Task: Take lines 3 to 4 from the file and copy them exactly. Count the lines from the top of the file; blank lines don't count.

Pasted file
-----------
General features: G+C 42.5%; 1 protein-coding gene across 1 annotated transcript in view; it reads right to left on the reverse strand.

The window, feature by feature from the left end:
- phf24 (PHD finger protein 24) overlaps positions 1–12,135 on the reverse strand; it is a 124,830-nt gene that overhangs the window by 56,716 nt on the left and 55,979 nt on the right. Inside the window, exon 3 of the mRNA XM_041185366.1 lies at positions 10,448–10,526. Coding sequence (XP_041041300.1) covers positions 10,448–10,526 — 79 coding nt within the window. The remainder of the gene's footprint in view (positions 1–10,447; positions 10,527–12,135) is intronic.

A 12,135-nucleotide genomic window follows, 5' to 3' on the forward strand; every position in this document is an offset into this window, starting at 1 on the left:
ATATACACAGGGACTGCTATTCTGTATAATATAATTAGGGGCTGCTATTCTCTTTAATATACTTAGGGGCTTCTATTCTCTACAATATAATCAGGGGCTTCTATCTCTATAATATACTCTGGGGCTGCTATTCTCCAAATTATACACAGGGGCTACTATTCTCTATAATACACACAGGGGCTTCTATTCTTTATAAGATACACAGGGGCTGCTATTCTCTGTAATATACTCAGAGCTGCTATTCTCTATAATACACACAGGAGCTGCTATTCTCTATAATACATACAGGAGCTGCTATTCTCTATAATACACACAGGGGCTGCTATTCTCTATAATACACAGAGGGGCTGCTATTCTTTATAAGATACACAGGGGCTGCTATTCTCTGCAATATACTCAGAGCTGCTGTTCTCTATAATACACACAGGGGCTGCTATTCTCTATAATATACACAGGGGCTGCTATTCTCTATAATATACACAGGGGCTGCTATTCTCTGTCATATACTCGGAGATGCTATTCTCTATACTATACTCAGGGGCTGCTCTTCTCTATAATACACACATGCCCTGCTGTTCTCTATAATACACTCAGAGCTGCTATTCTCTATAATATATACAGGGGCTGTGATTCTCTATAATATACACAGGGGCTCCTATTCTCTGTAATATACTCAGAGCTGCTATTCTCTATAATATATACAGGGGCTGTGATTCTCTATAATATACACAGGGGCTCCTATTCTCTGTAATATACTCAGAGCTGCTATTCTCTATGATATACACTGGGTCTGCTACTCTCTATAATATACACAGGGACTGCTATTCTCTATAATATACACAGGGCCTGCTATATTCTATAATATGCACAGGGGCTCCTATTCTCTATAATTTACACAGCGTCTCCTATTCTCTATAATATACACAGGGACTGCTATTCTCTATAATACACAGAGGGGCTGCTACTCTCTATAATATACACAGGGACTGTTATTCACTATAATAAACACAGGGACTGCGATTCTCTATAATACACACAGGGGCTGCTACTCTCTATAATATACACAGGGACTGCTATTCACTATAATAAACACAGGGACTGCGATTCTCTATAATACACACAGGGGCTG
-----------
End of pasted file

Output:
- phf24 (PHD finger protein 24) overlaps positions 1–12,135 on the reverse strand; it is a 124,830-nt gene that overhangs the window by 56,716 nt on the left and 55,979 nt on the right. Inside the window, exon 3 of the mRNA XM_041185366.1 lies at positions 10,448–10,526. Coding sequence (XP_041041300.1) covers positions 10,448–10,526 — 79 coding nt within the window. The remainder of the gene's footprint in view (positions 1–10,447; positions 10,527–12,135) is intronic.

A 12,135-nucleotide genomic window follows, 5' to 3' on the forward strand; every position in this document is an offset into this window, starting at 1 on the left: